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GDPR - Request consent before tracking?

     
2:32 am on Oct 18, 2019 (gmt 0)

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I know that there was an earlier post about Analytics and GDPR back in May [webmasterworld.com...] but in October we had the CJEU ruling that seems to change things.

The Court of Justice of the European Union (CJEU) this morning ruled that storing cookies requires internet users’ active consent. It's not good enough, says the CJEU, to present users with a pre-checked box and require them to click it to opt out.

[webmasterworld.com...]

Do we need to inform visitors of the GA tracking cookies and have them actively choose to accept GA cookies even if we're using Google's suggested settings anonymize the data [support.google.com] collected?

Wouldn't this cripple Analytics? Who's going to actually opt-in when the default has to be set to opt-out?

[edited by: phranque at 6:45 am (utc) on Oct 18, 2019]
[edit reason] enable link to thread [/edit]

6:39 am on Oct 18, 2019 (gmt 0)

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It is a bit of a mess at the moment. There are some GDPR compliance scripts available which separate cookies into different categories (e.g. Civic and OneTrust)

Having a look at those will help you to see how things are being implemented by some large EU based organisations.

If you are completely outside of the EU I think you can get away with blocking access to the site unless cookies are accepted. Though I think there was a case recently where a Dutch organisation inside the EU was prosecuted for this type of blocking.

On the analytics front yes it will potentially cripple cookie based analytics. Though I think server side analytics will still be fine and might make a comeback due to this law. Anyone fancy writing a Rest Api based analytics package?
6:57 am on Oct 18, 2019 (gmt 0)

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I make use of a thing in GA that anonymises the IP address by masking the last three digits. In doing so, the IP address is no longed “PII” (personally identifiable information). It works fine for me. If they sign up to something, or chat, then they opt in at that point, but I do not track them on arrival to the site, only the IP RANGE. This is NOT on by default in GA, but I recommend doing it.
8:40 am on Oct 18, 2019 (gmt 0)

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I make use of a thing in GA that anonymises the IP address by masking the last three digits.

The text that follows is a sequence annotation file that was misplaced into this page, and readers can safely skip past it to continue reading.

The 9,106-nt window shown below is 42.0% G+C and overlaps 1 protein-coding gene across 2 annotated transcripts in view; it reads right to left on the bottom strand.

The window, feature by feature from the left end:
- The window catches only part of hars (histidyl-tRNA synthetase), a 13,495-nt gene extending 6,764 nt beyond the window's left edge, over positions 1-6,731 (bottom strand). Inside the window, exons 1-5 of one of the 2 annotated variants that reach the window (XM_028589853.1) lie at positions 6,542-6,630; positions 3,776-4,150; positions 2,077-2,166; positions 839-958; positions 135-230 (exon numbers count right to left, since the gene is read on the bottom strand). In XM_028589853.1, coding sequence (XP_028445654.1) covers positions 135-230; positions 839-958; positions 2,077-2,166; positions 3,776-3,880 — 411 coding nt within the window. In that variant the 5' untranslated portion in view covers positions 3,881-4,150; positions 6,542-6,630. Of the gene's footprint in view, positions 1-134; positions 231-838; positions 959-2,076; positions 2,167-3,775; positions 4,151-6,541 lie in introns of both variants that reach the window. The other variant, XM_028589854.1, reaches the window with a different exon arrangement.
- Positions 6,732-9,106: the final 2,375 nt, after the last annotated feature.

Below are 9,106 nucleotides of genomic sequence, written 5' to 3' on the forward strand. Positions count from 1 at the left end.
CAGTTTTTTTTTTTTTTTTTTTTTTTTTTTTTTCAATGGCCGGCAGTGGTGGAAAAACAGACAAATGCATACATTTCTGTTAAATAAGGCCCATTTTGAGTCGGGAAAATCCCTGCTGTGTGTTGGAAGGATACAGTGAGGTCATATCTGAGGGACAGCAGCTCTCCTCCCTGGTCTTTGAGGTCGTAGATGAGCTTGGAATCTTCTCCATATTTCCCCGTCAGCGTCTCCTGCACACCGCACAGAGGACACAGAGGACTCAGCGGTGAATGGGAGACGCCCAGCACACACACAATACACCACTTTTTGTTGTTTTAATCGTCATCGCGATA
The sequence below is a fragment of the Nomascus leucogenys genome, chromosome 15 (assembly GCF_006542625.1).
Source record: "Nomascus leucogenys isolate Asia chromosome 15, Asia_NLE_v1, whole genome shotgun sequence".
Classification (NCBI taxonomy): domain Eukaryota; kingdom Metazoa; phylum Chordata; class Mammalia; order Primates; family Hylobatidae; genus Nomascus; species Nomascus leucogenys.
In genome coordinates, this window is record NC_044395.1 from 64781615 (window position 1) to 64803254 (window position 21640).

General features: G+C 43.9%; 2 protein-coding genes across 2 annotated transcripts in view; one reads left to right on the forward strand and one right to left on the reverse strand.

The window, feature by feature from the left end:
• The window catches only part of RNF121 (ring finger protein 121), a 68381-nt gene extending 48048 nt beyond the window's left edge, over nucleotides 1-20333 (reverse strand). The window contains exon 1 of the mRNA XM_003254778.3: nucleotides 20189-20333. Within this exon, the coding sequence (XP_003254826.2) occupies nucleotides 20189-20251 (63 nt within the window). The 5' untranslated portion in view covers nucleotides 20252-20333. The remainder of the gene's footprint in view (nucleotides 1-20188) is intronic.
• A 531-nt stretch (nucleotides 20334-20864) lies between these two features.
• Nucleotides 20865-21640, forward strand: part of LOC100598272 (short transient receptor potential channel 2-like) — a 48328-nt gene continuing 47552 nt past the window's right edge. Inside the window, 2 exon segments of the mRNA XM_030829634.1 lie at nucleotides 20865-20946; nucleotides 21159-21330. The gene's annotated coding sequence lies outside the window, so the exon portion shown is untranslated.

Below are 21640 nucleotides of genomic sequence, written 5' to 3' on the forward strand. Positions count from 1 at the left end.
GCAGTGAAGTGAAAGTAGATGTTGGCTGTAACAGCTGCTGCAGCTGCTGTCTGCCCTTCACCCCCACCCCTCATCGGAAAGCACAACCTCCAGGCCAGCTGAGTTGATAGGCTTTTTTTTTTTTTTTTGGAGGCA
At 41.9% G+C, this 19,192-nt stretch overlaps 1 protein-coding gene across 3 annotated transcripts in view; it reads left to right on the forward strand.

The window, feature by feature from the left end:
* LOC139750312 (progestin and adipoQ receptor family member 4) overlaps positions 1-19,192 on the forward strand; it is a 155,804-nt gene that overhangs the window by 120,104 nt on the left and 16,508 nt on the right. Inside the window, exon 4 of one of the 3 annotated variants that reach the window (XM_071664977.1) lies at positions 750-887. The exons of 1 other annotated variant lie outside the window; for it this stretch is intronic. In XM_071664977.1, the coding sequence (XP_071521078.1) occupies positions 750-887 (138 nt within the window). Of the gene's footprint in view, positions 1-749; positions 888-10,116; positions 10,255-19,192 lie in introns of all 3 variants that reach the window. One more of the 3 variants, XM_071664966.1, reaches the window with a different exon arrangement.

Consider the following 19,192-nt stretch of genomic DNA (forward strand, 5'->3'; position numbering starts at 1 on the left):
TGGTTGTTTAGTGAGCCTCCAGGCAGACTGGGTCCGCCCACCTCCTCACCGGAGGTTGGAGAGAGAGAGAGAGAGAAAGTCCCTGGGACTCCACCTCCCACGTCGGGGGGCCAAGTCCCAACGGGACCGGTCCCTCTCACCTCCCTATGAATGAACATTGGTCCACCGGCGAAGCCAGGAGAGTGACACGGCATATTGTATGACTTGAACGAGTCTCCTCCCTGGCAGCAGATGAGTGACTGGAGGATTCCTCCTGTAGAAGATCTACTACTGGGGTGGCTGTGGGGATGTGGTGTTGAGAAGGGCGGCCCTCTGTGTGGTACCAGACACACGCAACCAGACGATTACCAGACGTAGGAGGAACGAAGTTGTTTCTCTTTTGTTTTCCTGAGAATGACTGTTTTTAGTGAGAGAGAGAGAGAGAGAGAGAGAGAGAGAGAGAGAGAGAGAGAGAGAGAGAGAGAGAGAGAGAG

I do use that already.

Apparently that may not be entirely sufficient. I spoke to someone who attended a seminar this week about CCPA (California Consumer Protection Act) and various data protection laws in the world, including GDPR. I had them ask a lawyer in attendance about this. (This is 3rd hand lawyer advice given at a seminar so don't take this as gospel). What I heard was that the Google anonymization happens after the data is collected, so technically you are sending PII to Google even with this IP anonymization setting.

I had to take a look, and that does appear to be the case. [support.google.com...] Google collects the full IP, anonymizes it, and then processes it. Outside the EU this might be sufficient, but it may not be in the stricter countries, like Germany, where they take a much stronger stance on this.

If this super strict interpretation of the GDPR regulations is used, then you need a pop-up explaining that you're using cookies for GA, why your're using these cookies, how long the data will be stored, and then give the visitor the option to opt-in to your Analytics cookies (by default the opt-out option must be selected).

The lawyer pointed out this UK site as a good example of how Analytics tracking cookie permissions were being handled: [ico.org.uk...]
9:20 pm on Oct 19, 2019 (gmt 0)

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The Dutch Data Protection Authority (government agency for GDPR) has published a Google analytics guide with 6 steps. If you follow these steps you don't have to ask permission. One of the steps is to anonymise the IP.

It is in Dutch language:

[autoriteitpersoonsgegevens.nl...]
11:23 pm on Oct 19, 2019 (gmt 0)

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Let us cross our fingers and hope that nobody in a law-making position ever learns of the existence of server access logs.
2:50 am on Oct 20, 2019 (gmt 0)

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Thanks bhukkel. I've been looking for documents like that, but my Dutch searching skills are pretty poor ;)
I'm going to ask some people in the EU to look at this and see if the CJEU decision changes this advice from the Dutch government.

> server access logs
My backup plan is to use server logs for stats and pull GA from all EU sites.